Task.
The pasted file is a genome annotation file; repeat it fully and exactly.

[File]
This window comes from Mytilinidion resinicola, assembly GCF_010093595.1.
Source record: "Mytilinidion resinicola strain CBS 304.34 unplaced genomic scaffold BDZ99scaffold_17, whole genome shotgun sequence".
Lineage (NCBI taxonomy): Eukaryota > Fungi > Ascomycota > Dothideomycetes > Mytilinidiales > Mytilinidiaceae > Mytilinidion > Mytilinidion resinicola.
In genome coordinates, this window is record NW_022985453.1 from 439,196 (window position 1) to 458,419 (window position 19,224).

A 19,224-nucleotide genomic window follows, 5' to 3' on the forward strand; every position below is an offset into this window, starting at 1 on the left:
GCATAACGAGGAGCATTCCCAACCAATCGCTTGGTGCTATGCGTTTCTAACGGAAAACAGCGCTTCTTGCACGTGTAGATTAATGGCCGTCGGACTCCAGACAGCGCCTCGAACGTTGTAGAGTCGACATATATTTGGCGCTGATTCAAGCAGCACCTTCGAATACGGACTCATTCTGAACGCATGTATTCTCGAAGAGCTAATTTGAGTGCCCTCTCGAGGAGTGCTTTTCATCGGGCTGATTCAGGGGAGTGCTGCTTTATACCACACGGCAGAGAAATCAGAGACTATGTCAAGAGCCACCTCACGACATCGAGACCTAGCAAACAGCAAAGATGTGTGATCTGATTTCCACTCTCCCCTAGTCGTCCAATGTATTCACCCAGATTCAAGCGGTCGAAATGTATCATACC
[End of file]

This window comes from Mytilinidion resinicola, assembly GCF_010093595.1.
Source record: "Mytilinidion resinicola strain CBS 304.34 unplaced genomic scaffold BDZ99scaffold_17, whole genome shotgun sequence".
Lineage (NCBI taxonomy): Eukaryota > Fungi > Ascomycota > Dothideomycetes > Mytilinidiales > Mytilinidiaceae > Mytilinidion > Mytilinidion resinicola.
In genome coordinates, this window is record NW_022985453.1 from 439,196 (window position 1) to 458,419 (window position 19,224).

A 19,224-nucleotide genomic window follows, 5' to 3' on the forward strand; every position below is an offset into this window, starting at 1 on the left:
GCATAACGAGGAGCATTCCCAACCAATCGCTTGGTGCTATGCGTTTCTAACGGAAAACAGCGCTTCTTGCACGTGTAGATTAATGGCCGTCGGACTCCAGACAGCGCCTCGAACGTTGTAGAGTCGACATATATTTGGCGCTGATTCAAGCAGCACCTTCGAATACGGACTCATTCTGAACGCATGTATTCTCGAAGAGCTAATTTGAGTGCCCTCTCGAGGAGTGCTTTTCATCGGGCTGATTCAGGGGAGTGCTGCTTTATACCACACGGCAGAGAAATCAGAGACTATGTCAAGAGCCACCTCACGACATCGAGACCTAGCAAACAGCAAAGATGTGTGATCTGATTTCCACTCTCCCCTAGTCGTCCAATGTATTCACCCAGATTCAAGCGGTCGAAATGTATCATACC